SCANDAL AT LOWCOUNTRY AIRCRAFT MANUFACTURER EXPANDS
Additional arrests will be made this week in connection with an ongoing tax evasion scandal at crony capitalist Boeing‘s North Charleston, S.C. manufacturing facility, multiple sources familiar with the situation tell us.
How many employees are getting pinched this time? Officials at the S.C. Department of Revenue (SCDOR) aren’t talking, but our manufacturing sources tell us the company is expecting at least a dozen additional arrests.
Oh, and this isn’t the end of the investigation … far from it. More employees are likely to be busted on similar charges in the weeks ahead.
Boeing suspended the first eleven employees arrested in connection with this scam back in April.
What did they do? According to SCDOR officials, these employees submitted fraudulent W-4 forms in which they claimed to be exempt from paying state income taxes – although they never filed state tax returns documenting the refunds they received or were claiming.
All told, the employees made off with nearly $100,000 that should have made its way into the coffers of state government. Each employee was charged with tax evasion – and faces a $10,000 fine and/ or up to five years in jail if convicted.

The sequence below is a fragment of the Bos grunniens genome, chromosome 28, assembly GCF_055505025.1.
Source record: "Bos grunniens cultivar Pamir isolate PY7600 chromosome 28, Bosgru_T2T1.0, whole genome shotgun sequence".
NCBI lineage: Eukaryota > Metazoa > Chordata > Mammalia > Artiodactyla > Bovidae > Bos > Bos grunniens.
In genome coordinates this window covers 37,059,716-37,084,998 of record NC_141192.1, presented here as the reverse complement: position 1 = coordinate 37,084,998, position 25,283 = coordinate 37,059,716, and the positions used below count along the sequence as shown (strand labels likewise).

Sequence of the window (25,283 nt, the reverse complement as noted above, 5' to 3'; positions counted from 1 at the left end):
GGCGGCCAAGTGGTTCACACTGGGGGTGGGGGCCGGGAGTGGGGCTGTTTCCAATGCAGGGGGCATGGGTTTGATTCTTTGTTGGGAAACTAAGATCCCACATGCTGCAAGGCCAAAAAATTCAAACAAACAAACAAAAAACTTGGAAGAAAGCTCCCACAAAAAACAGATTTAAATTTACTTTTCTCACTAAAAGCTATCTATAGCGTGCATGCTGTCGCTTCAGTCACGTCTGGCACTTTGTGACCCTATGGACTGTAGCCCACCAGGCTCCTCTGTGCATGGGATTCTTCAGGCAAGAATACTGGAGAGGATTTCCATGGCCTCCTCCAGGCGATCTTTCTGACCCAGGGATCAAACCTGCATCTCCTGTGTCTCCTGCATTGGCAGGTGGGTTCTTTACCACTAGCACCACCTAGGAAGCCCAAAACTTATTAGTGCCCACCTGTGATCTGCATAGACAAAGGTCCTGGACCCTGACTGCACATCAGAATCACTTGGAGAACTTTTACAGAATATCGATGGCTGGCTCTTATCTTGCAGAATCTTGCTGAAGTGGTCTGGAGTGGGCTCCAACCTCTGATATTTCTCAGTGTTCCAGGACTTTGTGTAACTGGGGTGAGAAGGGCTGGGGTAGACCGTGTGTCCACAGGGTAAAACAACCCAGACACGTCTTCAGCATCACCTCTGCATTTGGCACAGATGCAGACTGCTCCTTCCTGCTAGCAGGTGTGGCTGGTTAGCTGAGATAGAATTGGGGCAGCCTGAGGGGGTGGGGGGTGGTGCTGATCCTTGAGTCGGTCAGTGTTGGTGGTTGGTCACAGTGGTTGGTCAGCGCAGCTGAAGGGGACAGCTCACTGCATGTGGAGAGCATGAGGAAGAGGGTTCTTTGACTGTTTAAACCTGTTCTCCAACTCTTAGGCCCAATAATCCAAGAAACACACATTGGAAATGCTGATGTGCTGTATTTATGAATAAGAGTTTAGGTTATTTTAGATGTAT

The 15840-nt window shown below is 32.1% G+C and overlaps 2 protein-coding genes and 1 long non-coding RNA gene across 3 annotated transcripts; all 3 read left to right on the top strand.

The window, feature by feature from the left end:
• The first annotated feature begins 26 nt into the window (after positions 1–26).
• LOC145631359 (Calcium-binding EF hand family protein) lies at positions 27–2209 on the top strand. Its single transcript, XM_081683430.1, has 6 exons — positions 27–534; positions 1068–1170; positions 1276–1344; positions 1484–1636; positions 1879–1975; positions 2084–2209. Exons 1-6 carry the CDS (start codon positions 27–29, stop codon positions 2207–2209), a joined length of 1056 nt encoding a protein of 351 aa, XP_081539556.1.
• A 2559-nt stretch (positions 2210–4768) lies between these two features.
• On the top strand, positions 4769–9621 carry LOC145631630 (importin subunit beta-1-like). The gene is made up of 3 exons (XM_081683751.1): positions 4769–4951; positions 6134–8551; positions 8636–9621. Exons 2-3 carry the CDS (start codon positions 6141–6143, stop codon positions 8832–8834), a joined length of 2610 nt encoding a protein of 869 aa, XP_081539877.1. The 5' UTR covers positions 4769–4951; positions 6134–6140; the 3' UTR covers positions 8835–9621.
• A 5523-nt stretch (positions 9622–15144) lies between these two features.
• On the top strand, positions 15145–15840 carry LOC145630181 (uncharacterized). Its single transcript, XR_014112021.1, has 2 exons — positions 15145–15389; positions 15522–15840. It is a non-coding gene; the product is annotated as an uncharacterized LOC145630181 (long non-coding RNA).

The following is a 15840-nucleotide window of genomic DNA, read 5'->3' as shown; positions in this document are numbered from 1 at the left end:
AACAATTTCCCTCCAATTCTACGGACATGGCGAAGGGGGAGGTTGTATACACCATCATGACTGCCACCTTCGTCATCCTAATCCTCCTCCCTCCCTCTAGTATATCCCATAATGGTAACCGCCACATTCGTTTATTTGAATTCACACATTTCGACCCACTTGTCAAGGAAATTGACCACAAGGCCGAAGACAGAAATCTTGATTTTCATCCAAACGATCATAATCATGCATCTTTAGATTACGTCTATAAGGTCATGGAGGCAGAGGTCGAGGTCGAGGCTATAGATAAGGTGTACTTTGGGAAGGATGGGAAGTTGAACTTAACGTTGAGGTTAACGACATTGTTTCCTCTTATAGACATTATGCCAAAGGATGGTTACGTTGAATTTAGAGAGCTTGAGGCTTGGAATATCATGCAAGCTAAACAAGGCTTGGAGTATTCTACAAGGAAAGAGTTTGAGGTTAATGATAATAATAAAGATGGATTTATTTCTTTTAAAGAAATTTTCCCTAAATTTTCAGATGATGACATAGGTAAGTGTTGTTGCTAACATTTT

How much money is involved in the latest round of arrests? Again, we don’t know just yet. SCDOR refused to confirm the pending apprehensions – and our manufacturing sources didn’t have specific information on the rumored charges or the amounts in question.
But we’re told this “pattern” of bad behavior at Boeing is being methodically exposed.
As we noted in our initial treatment of this scandal, the arrests “couldn’t have happened to a nicer group of people.”
Remember, Boeing threatened to cut jobs if the federal government didn’t continue to dole out taxpayer-subsidized goodies (which flow predominantly to its senior executives). Congress caved to the threats – but Boeing cut the jobs anyway.
South Carolina taxpayers have shelled out more than $1 billion in incentives to Boeing over the last seven years. That’s obviously helped the company employ several thousand employees in the Lowcountry, although it’s abundantly clear at this point (or at least it should be) that such pay-to-play deals have not improved the state’s economy as a whole.
Anyway, stay tuned for more information on this story as it becomes available.